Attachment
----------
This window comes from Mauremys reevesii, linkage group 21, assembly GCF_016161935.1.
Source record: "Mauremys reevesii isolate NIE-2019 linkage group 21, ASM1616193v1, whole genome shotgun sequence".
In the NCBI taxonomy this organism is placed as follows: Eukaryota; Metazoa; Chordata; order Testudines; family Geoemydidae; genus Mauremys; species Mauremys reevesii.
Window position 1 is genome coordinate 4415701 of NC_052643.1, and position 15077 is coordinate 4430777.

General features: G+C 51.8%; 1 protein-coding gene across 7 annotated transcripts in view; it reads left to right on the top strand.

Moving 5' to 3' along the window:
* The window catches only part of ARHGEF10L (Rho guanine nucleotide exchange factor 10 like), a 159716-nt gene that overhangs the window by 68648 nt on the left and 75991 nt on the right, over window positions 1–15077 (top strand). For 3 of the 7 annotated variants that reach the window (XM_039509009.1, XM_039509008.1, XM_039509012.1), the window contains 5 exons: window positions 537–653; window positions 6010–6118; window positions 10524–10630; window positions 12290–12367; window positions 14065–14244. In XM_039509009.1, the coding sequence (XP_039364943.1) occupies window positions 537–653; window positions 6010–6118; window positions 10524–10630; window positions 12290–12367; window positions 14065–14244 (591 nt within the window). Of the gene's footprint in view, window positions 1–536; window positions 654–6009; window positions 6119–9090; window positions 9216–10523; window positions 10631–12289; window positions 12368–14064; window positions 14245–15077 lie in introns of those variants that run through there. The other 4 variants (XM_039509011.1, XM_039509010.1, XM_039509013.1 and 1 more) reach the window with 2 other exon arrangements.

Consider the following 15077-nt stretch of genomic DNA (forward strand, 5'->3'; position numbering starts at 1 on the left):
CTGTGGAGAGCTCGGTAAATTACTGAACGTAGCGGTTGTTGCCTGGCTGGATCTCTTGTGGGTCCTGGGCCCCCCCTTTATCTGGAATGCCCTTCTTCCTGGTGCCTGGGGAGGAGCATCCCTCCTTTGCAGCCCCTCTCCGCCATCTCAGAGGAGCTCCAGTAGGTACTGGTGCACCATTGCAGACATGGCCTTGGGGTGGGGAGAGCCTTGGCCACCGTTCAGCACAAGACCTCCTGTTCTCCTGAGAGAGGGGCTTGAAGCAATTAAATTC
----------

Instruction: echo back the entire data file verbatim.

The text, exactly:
This window comes from Mauremys reevesii, linkage group 21, assembly GCF_016161935.1.
Source record: "Mauremys reevesii isolate NIE-2019 linkage group 21, ASM1616193v1, whole genome shotgun sequence".
In the NCBI taxonomy this organism is placed as follows: Eukaryota; Metazoa; Chordata; order Testudines; family Geoemydidae; genus Mauremys; species Mauremys reevesii.
Window position 1 is genome coordinate 4415701 of NC_052643.1, and position 15077 is coordinate 4430777.

General features: G+C 51.8%; 1 protein-coding gene across 7 annotated transcripts in view; it reads left to right on the top strand.

Moving 5' to 3' along the window:
* The window catches only part of ARHGEF10L (Rho guanine nucleotide exchange factor 10 like), a 159716-nt gene that overhangs the window by 68648 nt on the left and 75991 nt on the right, over window positions 1–15077 (top strand). For 3 of the 7 annotated variants that reach the window (XM_039509009.1, XM_039509008.1, XM_039509012.1), the window contains 5 exons: window positions 537–653; window positions 6010–6118; window positions 10524–10630; window positions 12290–12367; window positions 14065–14244. In XM_039509009.1, the coding sequence (XP_039364943.1) occupies window positions 537–653; window positions 6010–6118; window positions 10524–10630; window positions 12290–12367; window positions 14065–14244 (591 nt within the window). Of the gene's footprint in view, window positions 1–536; window positions 654–6009; window positions 6119–9090; window positions 9216–10523; window positions 10631–12289; window positions 12368–14064; window positions 14245–15077 lie in introns of those variants that run through there. The other 4 variants (XM_039509011.1, XM_039509010.1, XM_039509013.1 and 1 more) reach the window with 2 other exon arrangements.

Consider the following 15077-nt stretch of genomic DNA (forward strand, 5'->3'; position numbering starts at 1 on the left):
CTGTGGAGAGCTCGGTAAATTACTGAACGTAGCGGTTGTTGCCTGGCTGGATCTCTTGTGGGTCCTGGGCCCCCCCTTTATCTGGAATGCCCTTCTTCCTGGTGCCTGGGGAGGAGCATCCCTCCTTTGCAGCCCCTCTCCGCCATCTCAGAGGAGCTCCAGTAGGTACTGGTGCACCATTGCAGACATGGCCTTGGGGTGGGGAGAGCCTTGGCCACCGTTCAGCACAAGACCTCCTGTTCTCCTGAGAGAGGGGCTTGAAGCAATTAAATTC